“Again I tell you, it is easier for a camel to go through the eye of a needle than for someone who is rich to enter the kingdom of God.” Matthew 19:24 (NIV)
I grew up in a family who sponsored children. I remember my dad writing to our Compassion kids monthly, sharing bits of our lives. We would look forward to the return letters, updating us on their progress. A few years ago, my dad got to meet one of their kids while he was in Rwanda.
During the awkward, not-quite-sure-about-labels part of our dating, I first found out that Frank had defined me as his girlfriend as he was writing a note to his sponsored child. He casually mentioned it, and after that the awkwardness of calling each other boyfriend and girlfriend were diminished.
Last week, we received a letter from our sponsorship organization letting us know one of our kids has moved to a new community and will no longer be receiving their services. We were given the opportunity to sponsor a new child. The letter is still sitting on our kitchen table. Frank originally sponsored his first child (and later another) through this particular organization because the church we attended at the time supported them. It was easy to look at the table set up in the foyer filled with faces needing extra financial help, pick one up, and sponsor without much more thought.
My hesitation to renew with this same organization stems from several quandaries. First, this group is being audited by the IRS concerning how they report market value on their medicines. Another quandary is based in the recent outrage over a different organization’s hiring policy. It made me realize that sponsoring a child isn’t simply about our specific child and his or her community. It’s about how companies operate and treat their employees here, as well.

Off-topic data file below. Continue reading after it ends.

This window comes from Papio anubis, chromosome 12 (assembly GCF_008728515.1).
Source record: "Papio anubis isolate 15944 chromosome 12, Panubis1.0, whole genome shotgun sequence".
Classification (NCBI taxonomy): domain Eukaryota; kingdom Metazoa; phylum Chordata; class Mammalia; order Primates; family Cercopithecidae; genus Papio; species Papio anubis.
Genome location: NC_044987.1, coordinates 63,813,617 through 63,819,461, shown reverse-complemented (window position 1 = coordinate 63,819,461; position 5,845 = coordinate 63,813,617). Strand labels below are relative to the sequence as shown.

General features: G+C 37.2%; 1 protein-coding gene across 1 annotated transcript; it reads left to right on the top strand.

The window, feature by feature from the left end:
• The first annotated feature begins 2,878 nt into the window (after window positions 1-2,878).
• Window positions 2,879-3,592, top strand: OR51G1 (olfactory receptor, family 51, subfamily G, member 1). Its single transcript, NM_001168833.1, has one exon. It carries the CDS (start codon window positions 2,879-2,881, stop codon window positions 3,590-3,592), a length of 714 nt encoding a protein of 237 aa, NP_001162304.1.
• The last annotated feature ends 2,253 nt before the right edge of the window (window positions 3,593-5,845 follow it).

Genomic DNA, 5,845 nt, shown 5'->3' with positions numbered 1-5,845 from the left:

Frank wondered if we should take the money from our child and give to something different – the Nature Conservancy or donate more to our Kiva account. A reason I’m so committed to child sponsorship in particular is that investing in education, health care, community is a grassroots way to initiate change. Girls who are kept in school longer and who learn skills that will help them contribute to their communities will be viewed as an asset rather than a commodity. (Read Nicholas Kristof and Sheryl WuDunn’s amazing book, Half the Sky for more information.)
As we grapple with where to best send our money, I am reminded of the story of Jesus talking with the rich man about entering the Kingdom of Heaven. After he tells the man that it is more difficult to enter the kingdom of God than for a camel to race through the eye of a needle, his disciples wonder who can be saved. Jesus responds that it takes leaving our houses, our families, and properties. In the end, he gives hope for this sacrifice, saying, “But many who are first will be last, and many who are last will be first.” (Matthew 19:24-30)
As I spend too much time analyzing and questioning which organization is perfect, this story kept coming to mind. I have the ability to give to others; to use my money to help the least of these. But, this isn’t at the expense of my own house or family – it is in addition to paying all of our bills. As I see nitpicking about who is allowed to serve, I wonder if we are creating a situation where, instead of helping with open hands, we are creating smaller and smaller needle holes. I need to remember the privilege of giving. Affording an extra $30/month isn’t much by our standards, but it is extravagant in many other family’s budgets. And, maybe instead of over-analyzing, I need to just write a letter introducing our family to our new child.
Do you sponsor a child? Any recommendations for good organizations?